In support of small business owners and start-ups, we take a look at how society can help entrepreneurs to grow and succeed.
Article provided by Discovery
Start-ups and small and medium enterprises (SMEs) form the backbone of South Africa’s economy. Without them, there would be fewer jobs, less opportunities and strength in the financial sector of our country.
Small businesses play a crucial role in shaping South Africa’s economy: from using local resources and creating more competitive markets; to creating jobs, on-the-job training opportunities and enabling innovation.
To help small businesses grow, all stakeholders across society need to band together to offer them support and guidance.
“SMEs contribute a significant proportion to GDP and employment,” says Discovery Insure CEO Anton Ossip. “By helping entrepreneurs grow, stakeholders benefit from increased economic growth and activity, and higher employment rates.”
These stakeholders include government and corporates, of which insurers form a big part. Each has a role to play in uplifting entrepreneurs in South Africa.
How government can help entrepreneurs
There are many ways in which the South African government helps entrepreneurs to start or sustain a business. The government offers funding for business ventures, especially for people from previously disadvantaged backgrounds. Government can also support entrepreneurs by creating a more enabling environment for businesses.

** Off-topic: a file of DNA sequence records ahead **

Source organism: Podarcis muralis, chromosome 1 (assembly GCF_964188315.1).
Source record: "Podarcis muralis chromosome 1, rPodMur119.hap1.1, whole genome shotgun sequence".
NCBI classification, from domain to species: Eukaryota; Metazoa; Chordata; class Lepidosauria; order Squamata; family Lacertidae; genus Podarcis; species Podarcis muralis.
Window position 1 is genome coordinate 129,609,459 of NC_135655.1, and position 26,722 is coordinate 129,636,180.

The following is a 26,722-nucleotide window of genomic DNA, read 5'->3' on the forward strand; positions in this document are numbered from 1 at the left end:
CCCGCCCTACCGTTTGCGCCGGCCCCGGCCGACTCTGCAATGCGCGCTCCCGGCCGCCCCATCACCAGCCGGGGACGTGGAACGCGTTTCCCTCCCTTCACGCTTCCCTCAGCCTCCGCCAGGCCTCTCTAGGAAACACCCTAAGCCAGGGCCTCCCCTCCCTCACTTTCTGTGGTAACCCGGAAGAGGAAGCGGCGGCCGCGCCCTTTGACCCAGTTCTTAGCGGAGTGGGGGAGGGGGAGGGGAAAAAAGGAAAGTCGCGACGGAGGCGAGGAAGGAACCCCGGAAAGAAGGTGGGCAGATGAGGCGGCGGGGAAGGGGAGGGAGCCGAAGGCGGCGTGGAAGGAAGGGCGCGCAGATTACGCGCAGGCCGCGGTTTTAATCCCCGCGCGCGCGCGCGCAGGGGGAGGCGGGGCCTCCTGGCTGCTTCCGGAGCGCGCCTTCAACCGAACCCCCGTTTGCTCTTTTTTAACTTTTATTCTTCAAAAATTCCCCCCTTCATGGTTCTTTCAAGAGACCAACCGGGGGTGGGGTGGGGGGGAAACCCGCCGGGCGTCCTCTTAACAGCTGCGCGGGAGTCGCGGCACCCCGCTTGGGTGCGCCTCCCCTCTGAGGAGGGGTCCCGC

The World Bank Doing Business Index ranks South Africa 82nd out of 190 countries, while we are ranked at number 130 when it comes to starting a business. It takes 45 days for an entrepreneur to meet the regulatory requirements to get a business up and running in South Africa, whereas it takes fewer than 20 days in 130 other countries. South Africa does, however, perform well on protecting minority interests, which includes areas such as stock-market regulation, company law and corporate governance.
How corporates can help entrepreneurs
Like government, corporates can help fund entrepreneurs’ business ventures. But they can also support entrepreneurs in other ways, for example by giving good terms on raw materials, making payments on time and creating new chains of supply. This is a huge help in ensuring that entrepreneurs don’t struggle with cash flow.
How insurers can help entrepreneurs
Ossip says that entrepreneurs need protection against the business risks that they face today, for example the risk of business interruption.
There are many factors that can interrupt your normal business operations and cause financial strain on the business, for example:
- Loss and damage to or theft of property;
- Loss owing to theft or misuse of money, stock or property by employees;
- · Fleet risks, and
- · Cyber and social media risks that are becoming more prevalent.
“Entrepreneurs want to be assured that their businesses will be able to withstand the cost of these risks becoming reality. This is where insurers come in,” Ossip explains.
To protect your business against these modern risks, insurers can offer you protection that is tailored to your business needs. Today, it is essential to include business insurance in your financial plan. Unforeseen events, such as cyber-attacks, reputational damage and other losses can leave your business vulnerable or can mean you have to close the doors. Having business insurance will give you a safety net and expert support in case of business interruption. Check with your insurer what options you have and protect your business so it can continue to make a valuable contribution to society.
Sources: Small businesses and the South African economy. How government can support small businesses. Doing business survey.